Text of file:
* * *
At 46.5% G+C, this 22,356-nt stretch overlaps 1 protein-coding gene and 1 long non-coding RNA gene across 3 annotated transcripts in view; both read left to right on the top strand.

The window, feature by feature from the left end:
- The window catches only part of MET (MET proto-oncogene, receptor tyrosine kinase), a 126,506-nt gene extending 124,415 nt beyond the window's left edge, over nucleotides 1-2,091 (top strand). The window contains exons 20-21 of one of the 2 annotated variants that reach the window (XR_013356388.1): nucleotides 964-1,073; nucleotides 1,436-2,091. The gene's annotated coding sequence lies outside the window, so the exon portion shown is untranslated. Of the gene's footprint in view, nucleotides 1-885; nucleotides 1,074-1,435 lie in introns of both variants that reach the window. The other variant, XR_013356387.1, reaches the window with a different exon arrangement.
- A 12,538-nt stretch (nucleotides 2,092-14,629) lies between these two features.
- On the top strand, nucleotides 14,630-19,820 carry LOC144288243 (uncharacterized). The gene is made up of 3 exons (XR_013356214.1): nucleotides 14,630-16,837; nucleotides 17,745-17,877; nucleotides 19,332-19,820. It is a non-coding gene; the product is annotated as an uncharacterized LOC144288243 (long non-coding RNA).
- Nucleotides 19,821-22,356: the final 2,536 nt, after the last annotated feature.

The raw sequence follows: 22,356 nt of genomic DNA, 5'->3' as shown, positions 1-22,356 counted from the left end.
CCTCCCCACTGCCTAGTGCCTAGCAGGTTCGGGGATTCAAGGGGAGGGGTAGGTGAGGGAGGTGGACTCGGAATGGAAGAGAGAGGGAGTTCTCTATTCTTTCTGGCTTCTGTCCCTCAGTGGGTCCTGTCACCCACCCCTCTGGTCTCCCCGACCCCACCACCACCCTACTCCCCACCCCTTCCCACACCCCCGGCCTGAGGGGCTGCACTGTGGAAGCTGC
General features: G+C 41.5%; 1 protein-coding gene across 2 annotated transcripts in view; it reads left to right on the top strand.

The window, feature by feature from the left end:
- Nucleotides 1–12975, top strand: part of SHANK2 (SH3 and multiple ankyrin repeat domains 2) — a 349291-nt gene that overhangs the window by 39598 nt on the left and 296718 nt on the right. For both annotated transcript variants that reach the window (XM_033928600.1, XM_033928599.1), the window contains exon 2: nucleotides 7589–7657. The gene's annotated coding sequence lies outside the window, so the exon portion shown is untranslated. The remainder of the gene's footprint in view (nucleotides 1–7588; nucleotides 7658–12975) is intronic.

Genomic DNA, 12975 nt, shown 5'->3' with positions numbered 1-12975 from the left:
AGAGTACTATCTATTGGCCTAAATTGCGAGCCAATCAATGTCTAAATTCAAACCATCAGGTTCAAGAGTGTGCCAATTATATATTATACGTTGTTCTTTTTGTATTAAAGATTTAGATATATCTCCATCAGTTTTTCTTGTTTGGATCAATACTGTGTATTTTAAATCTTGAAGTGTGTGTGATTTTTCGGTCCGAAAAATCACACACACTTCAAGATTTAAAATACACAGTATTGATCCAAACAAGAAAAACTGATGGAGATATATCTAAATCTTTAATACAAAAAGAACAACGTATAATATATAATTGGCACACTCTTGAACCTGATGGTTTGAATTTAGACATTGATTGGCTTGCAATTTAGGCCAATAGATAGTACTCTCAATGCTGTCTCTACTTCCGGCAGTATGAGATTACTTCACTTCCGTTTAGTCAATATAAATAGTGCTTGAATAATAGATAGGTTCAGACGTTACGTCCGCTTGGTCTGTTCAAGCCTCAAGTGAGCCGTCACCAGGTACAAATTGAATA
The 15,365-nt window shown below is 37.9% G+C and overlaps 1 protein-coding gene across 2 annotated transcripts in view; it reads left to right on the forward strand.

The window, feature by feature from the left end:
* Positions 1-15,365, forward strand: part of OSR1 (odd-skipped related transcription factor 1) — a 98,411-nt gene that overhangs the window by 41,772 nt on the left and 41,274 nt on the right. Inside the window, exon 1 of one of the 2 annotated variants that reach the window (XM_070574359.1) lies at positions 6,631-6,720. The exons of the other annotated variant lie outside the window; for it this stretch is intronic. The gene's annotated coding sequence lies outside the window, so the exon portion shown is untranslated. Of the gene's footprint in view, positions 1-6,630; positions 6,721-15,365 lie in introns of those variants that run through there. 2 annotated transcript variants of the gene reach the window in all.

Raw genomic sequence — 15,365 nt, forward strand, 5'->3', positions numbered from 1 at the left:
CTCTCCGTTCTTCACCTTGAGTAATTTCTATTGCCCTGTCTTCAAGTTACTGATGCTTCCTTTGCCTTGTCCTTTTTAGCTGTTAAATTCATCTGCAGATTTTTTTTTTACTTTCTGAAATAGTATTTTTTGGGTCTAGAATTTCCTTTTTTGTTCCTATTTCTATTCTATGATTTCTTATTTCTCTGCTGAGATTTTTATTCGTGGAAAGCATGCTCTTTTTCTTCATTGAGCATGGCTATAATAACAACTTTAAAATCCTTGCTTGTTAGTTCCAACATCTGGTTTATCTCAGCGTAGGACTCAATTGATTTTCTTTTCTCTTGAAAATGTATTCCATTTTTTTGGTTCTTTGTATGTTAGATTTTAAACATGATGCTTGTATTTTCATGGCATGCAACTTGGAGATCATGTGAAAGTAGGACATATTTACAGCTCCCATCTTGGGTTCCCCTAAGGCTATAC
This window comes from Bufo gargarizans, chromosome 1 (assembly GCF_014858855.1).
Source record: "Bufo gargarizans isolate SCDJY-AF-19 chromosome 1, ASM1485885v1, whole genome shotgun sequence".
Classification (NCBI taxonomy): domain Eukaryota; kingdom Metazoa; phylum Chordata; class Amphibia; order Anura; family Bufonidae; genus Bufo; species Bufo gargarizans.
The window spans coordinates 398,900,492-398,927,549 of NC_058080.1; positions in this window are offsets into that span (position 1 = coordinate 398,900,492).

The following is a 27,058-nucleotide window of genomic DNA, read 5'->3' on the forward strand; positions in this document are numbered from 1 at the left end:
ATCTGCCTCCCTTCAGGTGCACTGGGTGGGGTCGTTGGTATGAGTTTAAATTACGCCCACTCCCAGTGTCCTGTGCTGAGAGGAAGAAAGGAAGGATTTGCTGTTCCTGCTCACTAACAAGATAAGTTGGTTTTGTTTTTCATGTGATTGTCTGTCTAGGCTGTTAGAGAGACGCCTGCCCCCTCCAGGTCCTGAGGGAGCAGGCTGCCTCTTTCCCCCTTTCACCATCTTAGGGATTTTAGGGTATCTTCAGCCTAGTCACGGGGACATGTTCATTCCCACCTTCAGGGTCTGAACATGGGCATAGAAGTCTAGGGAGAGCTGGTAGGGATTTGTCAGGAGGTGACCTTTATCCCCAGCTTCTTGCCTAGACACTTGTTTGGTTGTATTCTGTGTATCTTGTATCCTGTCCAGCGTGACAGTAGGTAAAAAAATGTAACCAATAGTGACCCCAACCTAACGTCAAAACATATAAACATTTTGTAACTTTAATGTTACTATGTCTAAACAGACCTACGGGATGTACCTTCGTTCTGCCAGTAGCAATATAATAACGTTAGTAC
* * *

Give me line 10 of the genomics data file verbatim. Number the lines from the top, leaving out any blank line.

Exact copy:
The window, feature by feature from the left end: